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One of the principal tools of lean manufacturing, visual management is used to communicate information about your operations in a way that is easy to understand at a glance, helping to facilitate safer and more effective workflows as well as saving time and reducing waste.
In this video, Leslie Pickering, co-owner of consulting firm Quadrant5, explains some of the key concepts of visual management and how they can help you make your workspace more efficient.
Visual indicators, such as colours and floor markings, are one of the simplest ways to convey information in your workplace, allowing employees to locate equipment or determine production status with just a glance.
For instance, you might mark the upper end of a floor-to-ceiling pole with red paint to signal the location of a fire extinguisher. Or, you might install different colored anodized washers behind lubrication points to indicate different types of lubricants or different lubrication schedules (for example, red for weekly lubrication and yellow for monthly lubrication). Colors can also be assigned to machines, parts bins, and their associated tools so that there is never any doubt as to which tool should be used for a given machine.
Floor markings, meanwhile, can be used to communicate workflow and define the purpose of particular areas of your space, such as loading and unloading zones.
The idea behind visual aids is to lay out all the tools an employee needs to perform a particular task, and nothing else. They can be configured in various ways depending on the operator’s needs.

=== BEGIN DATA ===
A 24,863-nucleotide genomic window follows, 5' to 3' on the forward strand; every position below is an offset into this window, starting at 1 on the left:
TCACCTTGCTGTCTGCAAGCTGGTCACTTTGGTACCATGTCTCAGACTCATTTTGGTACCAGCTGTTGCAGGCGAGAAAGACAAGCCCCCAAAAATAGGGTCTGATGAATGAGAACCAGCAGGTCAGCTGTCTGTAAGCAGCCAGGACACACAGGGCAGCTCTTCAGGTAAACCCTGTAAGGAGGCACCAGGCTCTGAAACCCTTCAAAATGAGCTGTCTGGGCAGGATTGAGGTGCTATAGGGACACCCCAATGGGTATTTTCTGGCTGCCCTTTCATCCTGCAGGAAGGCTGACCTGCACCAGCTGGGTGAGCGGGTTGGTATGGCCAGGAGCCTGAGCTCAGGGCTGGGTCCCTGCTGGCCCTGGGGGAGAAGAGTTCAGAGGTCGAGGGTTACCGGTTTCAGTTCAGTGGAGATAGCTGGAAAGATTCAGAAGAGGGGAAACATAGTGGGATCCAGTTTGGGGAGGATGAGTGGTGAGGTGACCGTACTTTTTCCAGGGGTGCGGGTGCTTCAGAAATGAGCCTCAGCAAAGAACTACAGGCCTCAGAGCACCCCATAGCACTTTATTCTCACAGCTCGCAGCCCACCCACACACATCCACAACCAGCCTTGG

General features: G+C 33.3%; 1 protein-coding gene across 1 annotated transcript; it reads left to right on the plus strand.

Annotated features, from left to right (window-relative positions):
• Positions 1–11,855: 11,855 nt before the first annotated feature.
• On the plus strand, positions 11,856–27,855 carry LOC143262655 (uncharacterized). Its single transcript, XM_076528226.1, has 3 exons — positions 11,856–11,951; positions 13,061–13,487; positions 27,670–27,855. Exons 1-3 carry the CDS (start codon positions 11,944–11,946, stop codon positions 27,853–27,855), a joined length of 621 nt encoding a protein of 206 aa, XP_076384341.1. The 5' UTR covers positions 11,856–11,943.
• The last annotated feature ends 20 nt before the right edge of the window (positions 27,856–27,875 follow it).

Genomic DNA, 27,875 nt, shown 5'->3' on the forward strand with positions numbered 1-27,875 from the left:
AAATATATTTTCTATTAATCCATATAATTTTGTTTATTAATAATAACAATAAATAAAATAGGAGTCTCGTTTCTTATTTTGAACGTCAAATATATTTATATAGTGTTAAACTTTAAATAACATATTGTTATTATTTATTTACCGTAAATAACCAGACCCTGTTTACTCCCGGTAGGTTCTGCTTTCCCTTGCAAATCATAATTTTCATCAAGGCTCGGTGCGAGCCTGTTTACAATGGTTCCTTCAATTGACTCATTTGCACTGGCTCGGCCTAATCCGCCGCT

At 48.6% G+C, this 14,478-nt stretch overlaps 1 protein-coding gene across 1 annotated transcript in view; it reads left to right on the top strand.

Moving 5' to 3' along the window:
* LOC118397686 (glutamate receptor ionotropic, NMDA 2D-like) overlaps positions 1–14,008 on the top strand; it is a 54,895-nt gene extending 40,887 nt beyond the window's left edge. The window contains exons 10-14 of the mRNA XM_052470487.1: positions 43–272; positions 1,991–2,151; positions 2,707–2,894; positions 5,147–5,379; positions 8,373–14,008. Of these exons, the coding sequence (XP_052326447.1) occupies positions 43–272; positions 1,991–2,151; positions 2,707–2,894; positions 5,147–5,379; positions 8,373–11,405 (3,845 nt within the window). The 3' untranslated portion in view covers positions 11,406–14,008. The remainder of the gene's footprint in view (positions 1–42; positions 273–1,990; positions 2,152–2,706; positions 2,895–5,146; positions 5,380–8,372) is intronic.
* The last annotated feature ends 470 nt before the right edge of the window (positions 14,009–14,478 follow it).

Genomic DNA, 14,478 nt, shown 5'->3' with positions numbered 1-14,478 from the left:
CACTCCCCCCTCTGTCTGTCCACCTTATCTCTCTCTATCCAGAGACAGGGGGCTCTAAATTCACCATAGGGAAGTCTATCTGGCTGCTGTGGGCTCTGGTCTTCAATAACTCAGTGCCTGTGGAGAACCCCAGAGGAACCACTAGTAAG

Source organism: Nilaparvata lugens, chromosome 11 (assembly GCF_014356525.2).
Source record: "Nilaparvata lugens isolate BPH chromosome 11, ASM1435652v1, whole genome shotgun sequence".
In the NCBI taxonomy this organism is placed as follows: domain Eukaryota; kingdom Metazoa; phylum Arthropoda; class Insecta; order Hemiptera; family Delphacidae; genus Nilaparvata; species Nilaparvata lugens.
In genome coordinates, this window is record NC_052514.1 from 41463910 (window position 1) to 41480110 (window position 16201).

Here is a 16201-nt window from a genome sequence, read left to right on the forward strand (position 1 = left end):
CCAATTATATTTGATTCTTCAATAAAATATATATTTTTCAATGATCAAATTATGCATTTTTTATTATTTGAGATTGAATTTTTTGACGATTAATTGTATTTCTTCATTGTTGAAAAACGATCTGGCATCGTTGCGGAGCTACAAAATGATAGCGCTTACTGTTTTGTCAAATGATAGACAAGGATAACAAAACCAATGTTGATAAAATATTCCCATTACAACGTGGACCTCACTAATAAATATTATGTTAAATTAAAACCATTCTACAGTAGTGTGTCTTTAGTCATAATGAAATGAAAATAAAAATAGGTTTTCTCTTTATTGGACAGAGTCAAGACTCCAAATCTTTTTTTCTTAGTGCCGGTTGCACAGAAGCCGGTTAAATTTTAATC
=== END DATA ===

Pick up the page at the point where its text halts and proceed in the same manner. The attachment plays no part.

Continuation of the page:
Tool boards—either a wall or a mobile board with a spot for every tool, designated by colour, shape, and label—are a great example of a visual aid. Unlike with toolboxes, a missing tool can be spotted immediately, meaning the operator can easily determine whether they have everything they need before beginning their task. A well-designed tool board will have plenty of space between tools so that the operator can easily pick them up.
It’s a good idea to look at individual workstations, storage spaces, and equipment and assess how their layout might be improved; this can save operators significant time and effort.
Workstations should be tailored to meet the needs of the people who use them every day, and with the expectation that processes will change, ensuring maximum usefulness and adaptability.
A disorganized shelving rack, for example, might benefit from the addition of a pipe-and-joint system to keep materials organized and in place, thereby reducing the time the operator spends looking for a given material.
Consider also the differences between a heavy steel cart versus a modular cart with a pipe-and-joint system: when transporting materials, the modular model is not only lighter, but can also be adapted to accommodate different shapes.
These examples highlight just a few of the ways visual management can improve process efficiency. What’s more, these techniques are in many cases cost-effective and relatively simple to implement.